None of that makes for a very inspiring case for Hillary I will grant you. The closest thing I can point you to is an anecdote provided by Ezra Klein in his write up about the philosophies behind each campaign (which is worth reading in full):
Clinton is a political pragmatist — maybe even a political pessimist. In October, she met backstage with representatives from the Black Lives Matter movement. The discussion was recorded — though it's not clear if Clinton knew that at the time — and the result is a revealing look into her politics
For the first 10 minutes, Clinton is polite, conciliatory, and careful. She both justifies and apologizes for her tough-on-crime past, and she argues that caution is required by the political present. She tries to make the activists feel heard without promising anything she can't deliver. She says she needs them to develop solutions that she can sell and pass. 
But the activists give no ground. "What you just said was a form of victim blaming," one of them replies. "You were saying what the Black Lives Matter movement needs to do to change white hearts is to talk about policy change."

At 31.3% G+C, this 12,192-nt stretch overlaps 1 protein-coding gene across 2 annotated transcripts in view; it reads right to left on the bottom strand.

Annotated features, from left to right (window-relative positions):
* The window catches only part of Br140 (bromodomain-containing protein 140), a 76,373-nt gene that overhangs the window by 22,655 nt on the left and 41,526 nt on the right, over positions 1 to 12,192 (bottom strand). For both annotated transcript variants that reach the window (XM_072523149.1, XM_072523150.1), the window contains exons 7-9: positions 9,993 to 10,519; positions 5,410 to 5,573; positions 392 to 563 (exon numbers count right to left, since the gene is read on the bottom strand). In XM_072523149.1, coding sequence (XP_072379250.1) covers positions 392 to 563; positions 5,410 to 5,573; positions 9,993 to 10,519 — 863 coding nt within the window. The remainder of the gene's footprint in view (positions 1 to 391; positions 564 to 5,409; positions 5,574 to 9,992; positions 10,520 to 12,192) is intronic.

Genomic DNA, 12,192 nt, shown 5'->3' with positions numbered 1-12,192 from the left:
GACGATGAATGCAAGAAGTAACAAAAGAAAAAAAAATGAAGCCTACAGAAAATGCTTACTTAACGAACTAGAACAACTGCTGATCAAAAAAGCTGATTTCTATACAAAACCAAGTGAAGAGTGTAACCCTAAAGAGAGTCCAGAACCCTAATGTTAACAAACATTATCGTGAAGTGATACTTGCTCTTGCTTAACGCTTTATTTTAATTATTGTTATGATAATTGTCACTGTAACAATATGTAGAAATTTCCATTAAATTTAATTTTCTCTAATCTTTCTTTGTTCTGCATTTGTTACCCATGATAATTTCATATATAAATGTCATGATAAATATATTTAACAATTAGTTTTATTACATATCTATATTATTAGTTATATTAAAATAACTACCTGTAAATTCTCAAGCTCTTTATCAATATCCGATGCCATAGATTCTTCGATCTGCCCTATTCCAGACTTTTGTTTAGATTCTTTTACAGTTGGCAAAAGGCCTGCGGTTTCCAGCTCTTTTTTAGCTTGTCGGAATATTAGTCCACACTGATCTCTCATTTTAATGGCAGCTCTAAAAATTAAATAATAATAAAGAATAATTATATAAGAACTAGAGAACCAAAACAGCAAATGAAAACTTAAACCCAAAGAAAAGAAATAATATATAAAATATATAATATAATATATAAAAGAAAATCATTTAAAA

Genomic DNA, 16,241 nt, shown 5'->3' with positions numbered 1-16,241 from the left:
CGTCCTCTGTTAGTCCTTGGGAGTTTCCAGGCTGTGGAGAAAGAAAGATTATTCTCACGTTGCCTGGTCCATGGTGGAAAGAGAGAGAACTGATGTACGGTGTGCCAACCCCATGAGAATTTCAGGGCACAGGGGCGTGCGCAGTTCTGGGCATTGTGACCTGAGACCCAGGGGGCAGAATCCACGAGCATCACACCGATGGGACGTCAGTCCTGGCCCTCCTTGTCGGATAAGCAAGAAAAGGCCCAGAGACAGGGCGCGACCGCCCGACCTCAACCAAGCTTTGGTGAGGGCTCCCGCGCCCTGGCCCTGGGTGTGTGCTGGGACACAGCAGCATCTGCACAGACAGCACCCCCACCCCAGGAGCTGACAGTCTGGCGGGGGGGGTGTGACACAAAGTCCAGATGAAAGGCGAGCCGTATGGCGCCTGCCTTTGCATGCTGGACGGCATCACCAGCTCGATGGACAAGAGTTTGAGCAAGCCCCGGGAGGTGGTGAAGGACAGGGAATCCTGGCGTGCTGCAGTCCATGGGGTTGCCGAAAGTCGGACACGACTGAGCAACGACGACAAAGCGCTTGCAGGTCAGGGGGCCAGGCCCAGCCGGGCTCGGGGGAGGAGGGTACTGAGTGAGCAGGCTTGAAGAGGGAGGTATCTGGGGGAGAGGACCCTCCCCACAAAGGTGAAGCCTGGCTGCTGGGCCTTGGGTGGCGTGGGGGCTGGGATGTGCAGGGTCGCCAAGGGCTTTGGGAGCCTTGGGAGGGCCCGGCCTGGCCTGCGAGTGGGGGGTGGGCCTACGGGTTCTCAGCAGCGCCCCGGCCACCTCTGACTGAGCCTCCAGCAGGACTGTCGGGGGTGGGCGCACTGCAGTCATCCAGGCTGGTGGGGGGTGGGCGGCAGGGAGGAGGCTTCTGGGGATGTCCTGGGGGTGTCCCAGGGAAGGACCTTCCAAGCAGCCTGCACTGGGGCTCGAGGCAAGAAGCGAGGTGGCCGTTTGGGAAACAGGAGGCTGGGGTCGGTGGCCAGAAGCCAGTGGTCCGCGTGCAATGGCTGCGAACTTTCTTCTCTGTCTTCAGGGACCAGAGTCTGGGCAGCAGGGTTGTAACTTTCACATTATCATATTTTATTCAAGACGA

At this, Clinton's demeanor changes. Real emotion breaks through. She interrupts her interlocutor and raises her voice. 
"I don’t believe you change hearts," she says. "I believe you change laws, you change allocation of resources, you change the way systems operate. You’re not going to change every heart. You’re not." 
This is Hillary Clinton's political philosophy in a nutshell. It is the hard-won lessons of a politician who had a front-row seat to both Bill Clinton's impeachment and Barack Obama's release of his longform birth certificate. It's the conclusion of someone who has tried to win change amidst Democratic and Republican Congresses, who has worked out of the White House and out of the Capitol, who has watched disagreement and polarization prove intractable, who has seen grand plans die amidst gridlock. 

Ok, so still not very inspiring. Let's try again... This Krugman Op-Ed is a noble attempt at turning Clinton's jaded realism into something worth celebrating. He begins by slightly re-framing the 'theories of change' argument:  
Like many people, I’ve described the competition between Hillary Clinton and Bernie Sanders as an argument between competing theories of change, which it is. But underlying that argument is a deeper dispute about what’s wrong with America, what brought us to the state we’re in. 
To oversimplify a bit — but only, I think, a bit — the Sanders view is that money is the root of all evil. Or more specifically, the corrupting influence of big money, of the 1 percent and the corporate elite, is the overarching source of the political ugliness we see all around us. 
The Clinton view, on the other hand, seems to be that money is the root of some evil, maybe a lot of evil, but it isn’t the whole story. Instead, racism, sexism and other forms of prejudice are powerful forces in their own right. This may not seem like a very big difference — both candidates oppose prejudice, both want to reduce economic inequality. But it matters for political strategy.